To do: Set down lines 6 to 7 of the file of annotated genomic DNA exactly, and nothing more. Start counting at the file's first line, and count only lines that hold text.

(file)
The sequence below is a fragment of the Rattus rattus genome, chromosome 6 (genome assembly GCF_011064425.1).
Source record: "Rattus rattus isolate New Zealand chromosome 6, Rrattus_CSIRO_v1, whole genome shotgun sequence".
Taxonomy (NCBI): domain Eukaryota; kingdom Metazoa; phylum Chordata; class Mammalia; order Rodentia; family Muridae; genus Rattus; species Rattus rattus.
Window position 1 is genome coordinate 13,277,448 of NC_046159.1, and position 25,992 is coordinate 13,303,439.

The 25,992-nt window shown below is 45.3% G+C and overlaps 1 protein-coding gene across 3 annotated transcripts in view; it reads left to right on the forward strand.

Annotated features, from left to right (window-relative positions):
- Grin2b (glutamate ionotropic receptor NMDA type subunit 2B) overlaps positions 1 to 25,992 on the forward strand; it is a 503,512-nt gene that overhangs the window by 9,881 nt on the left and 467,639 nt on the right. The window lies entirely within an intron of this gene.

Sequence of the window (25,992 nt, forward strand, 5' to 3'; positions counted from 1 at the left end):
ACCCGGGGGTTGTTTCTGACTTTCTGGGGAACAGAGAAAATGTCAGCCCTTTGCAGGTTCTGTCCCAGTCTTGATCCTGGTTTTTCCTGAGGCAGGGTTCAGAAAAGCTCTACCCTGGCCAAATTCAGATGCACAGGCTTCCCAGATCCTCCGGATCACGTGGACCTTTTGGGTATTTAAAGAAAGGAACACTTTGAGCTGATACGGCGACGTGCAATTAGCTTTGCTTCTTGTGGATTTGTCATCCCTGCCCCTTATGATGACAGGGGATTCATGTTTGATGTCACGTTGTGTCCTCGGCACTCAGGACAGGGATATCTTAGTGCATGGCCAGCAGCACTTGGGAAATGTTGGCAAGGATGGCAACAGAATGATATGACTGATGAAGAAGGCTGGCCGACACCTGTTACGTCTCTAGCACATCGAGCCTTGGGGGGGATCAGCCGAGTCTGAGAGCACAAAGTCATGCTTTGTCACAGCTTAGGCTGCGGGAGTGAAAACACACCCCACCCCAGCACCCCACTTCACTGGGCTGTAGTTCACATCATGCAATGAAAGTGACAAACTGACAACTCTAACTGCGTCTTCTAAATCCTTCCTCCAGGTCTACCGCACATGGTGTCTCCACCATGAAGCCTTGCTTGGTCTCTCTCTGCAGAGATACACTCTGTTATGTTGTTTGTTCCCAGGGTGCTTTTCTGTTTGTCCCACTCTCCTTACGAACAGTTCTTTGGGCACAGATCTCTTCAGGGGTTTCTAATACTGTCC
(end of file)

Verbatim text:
Annotated features, from left to right (window-relative positions):
- Grin2b (glutamate ionotropic receptor NMDA type subunit 2B) overlaps positions 1 to 25,992 on the forward strand; it is a 503,512-nt gene that overhangs the window by 9,881 nt on the left and 467,639 nt on the right. The window lies entirely within an intron of this gene.